- MUSE 4485 Student Teaching
- Select one of the following courses:
- MUSE 4206 Secondary School Choral Methods
- MUSE 4207 Secondary School Instrumental Methods
Department of Theatre
The mission of the Department of Theatre at Columbus State University is to educate students in the collaborative art of theatre by preparing them for professional employment, careers in theatre education, and graduate study. The course of study teaches the craft and artistry of acting, directing, design, technical, and educational theatre. The professional and energetic faculty encourages students to experiment, explore, and discover in a supportive yet challenging environment. CSU productions serve as a laboratory where students practice classroom theories, test analytical skills, and undertake cooperative endeavors while promoting the creative act of theatre. Theatrical seasons are selected to provide the student with the opportunity to experience plays from a range of periods and genres presented in a variety of production styles for both adult and young audiences. The CSU Department of Theatre seeks to enhance the quality of life for the university and metropolitan communities by sharing our students' growth and development through our eclectic theatrical productions.
The Department of Theatre offers comprehensive undergraduate programs, which are accredited by the National Association of Schools of Theatre. The department offers the Bachelor of Fine Arts (BFA) in Performance and the Bachelor of Fine Arts (BFA) in Theatre Design and Technology which provide a concentrated theatrical background in acting, directing, design, and technical theatre for students planning careers in the professional theatre and in higher education. The Bachelor of Science in Education (BSEd) in Theatre Education provides certification to teach drama in primary and secondary grades. The Bachelor of Art (BA) in Theatre provides a broad theatrical background for students planning careers in professional, higher educational, or community theatre. A minimum grade of "C" is required for all theatre courses in each of the degree programs.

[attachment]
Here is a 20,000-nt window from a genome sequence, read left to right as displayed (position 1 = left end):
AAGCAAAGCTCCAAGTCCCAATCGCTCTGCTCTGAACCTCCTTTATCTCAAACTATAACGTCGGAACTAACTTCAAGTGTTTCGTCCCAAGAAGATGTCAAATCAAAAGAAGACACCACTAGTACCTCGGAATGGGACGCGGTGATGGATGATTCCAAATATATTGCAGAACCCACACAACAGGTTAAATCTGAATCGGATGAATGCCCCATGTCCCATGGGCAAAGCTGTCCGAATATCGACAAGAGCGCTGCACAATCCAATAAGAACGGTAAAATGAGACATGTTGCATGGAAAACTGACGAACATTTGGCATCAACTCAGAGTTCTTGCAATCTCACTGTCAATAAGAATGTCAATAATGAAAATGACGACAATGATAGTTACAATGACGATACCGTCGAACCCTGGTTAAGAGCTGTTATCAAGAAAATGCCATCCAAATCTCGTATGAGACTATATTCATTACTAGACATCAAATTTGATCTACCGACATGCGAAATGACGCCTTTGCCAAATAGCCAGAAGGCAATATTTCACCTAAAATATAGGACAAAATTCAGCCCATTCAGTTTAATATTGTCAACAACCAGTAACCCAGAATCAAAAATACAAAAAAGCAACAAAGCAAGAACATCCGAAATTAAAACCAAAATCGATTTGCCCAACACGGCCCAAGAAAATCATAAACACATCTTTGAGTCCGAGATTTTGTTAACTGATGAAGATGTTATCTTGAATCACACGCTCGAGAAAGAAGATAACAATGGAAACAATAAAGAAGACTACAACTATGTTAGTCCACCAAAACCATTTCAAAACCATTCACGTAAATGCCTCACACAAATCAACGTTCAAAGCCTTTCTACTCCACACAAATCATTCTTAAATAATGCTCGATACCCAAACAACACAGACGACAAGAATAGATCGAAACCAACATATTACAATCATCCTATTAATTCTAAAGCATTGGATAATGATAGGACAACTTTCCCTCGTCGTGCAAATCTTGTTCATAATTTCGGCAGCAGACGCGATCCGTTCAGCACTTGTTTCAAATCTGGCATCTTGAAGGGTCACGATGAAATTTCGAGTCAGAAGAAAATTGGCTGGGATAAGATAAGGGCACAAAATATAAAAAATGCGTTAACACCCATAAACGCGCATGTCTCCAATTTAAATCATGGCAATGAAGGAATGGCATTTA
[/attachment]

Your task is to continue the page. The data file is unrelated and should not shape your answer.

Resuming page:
CSU graduates may pursue employment in the entertainment and related fields in a number of areas including acting, directing, arts management, education, technical theatre, and design. Teacher certification qualifies students to teach in public and private schools in Georgia and other states.
In order to be accepted as a Theatre major, each student must audition and/or interview with the Theatre faculty. Theatre majors that take time off before completing degree requirements will be required to re-audition if they have missed a full academic year (fall and spring, or spring and fall).
Transfer students: Please note that placement in Theatre courses is based on audition/interview and not necessarily on previous college credit.
Theatre graduates will be able to demonstrate:
- General knowledge of all areas of the theatrical process
- Knowledge of the theatre history and appreciation for dramatic literature of western civilization
- Knowledge of and proficiency in theatre design and technology
- Knowledge of and proficiency in acting and directing
- BSEd graduates also will be able to demonstrate knowledge of and proficiency in the methods of teaching theatre